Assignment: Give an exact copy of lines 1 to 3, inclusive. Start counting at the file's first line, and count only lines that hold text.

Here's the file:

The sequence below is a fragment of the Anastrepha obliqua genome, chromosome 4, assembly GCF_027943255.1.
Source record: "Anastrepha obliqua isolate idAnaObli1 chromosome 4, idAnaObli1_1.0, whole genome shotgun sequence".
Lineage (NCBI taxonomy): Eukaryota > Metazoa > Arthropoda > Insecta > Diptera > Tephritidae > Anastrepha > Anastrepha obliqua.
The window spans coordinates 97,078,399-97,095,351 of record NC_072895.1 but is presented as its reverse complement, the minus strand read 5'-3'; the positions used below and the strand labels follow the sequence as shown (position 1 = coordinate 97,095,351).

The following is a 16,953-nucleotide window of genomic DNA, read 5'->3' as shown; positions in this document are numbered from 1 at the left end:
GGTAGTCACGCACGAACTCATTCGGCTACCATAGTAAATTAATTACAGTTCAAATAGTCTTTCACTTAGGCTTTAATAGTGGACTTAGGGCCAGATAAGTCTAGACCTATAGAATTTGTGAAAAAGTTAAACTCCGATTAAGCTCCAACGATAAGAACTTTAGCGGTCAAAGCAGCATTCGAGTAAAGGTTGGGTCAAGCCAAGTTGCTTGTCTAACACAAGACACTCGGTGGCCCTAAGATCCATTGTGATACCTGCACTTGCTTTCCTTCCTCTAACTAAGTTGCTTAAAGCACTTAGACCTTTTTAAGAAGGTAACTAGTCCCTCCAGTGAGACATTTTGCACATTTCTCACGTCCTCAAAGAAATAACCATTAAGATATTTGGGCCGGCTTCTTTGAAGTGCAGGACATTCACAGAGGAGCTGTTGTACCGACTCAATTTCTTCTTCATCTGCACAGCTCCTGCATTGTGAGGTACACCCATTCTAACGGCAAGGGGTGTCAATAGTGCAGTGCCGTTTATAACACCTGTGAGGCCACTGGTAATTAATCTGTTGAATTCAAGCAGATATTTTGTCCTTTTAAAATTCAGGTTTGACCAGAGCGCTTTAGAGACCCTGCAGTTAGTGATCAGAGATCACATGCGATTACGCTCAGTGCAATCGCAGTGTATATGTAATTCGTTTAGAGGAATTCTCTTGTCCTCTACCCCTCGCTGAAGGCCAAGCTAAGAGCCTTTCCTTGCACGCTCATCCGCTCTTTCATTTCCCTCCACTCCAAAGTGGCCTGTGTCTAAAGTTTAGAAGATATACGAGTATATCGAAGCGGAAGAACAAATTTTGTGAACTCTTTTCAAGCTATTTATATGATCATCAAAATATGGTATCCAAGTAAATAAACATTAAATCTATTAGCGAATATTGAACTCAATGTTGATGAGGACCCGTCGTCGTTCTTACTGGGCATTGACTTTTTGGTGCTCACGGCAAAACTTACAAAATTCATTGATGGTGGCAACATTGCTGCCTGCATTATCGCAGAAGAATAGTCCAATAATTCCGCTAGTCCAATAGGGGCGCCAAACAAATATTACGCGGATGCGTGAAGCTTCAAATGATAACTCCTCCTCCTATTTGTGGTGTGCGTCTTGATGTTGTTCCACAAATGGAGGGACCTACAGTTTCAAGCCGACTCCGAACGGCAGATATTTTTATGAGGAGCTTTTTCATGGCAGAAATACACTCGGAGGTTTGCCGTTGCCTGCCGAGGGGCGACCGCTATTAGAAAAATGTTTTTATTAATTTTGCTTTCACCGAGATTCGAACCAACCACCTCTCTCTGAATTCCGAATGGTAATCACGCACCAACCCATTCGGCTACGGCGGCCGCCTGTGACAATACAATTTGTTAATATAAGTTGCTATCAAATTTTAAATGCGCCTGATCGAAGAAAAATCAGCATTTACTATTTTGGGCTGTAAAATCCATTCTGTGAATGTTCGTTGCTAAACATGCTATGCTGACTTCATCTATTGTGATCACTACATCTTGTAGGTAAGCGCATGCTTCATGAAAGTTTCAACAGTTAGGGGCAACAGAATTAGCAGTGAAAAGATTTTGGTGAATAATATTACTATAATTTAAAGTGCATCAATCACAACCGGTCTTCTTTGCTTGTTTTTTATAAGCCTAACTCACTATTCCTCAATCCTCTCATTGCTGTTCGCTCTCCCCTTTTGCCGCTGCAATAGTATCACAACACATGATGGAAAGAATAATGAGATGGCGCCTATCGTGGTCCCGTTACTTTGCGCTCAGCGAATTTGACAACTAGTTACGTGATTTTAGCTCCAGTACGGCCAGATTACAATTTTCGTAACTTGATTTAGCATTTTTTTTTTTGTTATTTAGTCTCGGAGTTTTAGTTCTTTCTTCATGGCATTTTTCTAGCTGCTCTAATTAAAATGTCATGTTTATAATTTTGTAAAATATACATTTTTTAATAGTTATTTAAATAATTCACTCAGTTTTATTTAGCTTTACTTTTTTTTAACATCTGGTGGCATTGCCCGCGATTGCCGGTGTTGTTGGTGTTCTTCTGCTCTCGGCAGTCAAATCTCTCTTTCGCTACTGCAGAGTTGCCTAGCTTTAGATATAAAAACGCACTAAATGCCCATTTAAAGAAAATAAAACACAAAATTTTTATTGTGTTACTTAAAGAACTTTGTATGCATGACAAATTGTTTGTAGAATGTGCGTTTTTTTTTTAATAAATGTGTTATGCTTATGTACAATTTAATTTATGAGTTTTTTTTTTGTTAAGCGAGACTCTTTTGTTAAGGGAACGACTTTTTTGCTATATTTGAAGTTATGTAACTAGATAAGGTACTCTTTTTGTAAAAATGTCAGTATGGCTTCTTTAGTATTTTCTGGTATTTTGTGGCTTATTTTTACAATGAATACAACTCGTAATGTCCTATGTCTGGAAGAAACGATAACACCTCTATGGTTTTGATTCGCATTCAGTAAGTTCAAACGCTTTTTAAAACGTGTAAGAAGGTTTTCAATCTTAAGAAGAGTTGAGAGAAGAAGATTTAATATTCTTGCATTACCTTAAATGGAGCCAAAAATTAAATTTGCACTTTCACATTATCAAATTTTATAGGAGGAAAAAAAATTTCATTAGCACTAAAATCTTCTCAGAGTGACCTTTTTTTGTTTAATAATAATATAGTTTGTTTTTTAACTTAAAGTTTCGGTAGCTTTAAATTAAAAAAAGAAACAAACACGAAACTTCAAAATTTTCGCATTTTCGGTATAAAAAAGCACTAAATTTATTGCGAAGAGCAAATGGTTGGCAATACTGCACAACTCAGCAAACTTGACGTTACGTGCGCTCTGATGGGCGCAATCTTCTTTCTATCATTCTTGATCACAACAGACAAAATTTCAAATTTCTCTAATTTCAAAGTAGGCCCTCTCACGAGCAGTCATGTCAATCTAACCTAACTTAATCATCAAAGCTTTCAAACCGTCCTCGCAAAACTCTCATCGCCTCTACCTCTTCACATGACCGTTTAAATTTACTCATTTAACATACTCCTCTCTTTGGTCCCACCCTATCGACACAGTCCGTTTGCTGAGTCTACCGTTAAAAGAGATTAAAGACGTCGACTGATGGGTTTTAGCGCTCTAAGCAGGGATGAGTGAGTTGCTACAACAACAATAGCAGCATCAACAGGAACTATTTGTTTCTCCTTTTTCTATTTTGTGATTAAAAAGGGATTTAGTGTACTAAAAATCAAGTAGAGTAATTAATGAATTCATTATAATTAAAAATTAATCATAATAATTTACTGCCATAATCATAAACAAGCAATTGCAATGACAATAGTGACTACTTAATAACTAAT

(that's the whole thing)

The sequence below is a fragment of the Anastrepha obliqua genome, chromosome 4, assembly GCF_027943255.1.
Source record: "Anastrepha obliqua isolate idAnaObli1 chromosome 4, idAnaObli1_1.0, whole genome shotgun sequence".
Lineage (NCBI taxonomy): Eukaryota > Metazoa > Arthropoda > Insecta > Diptera > Tephritidae > Anastrepha > Anastrepha obliqua.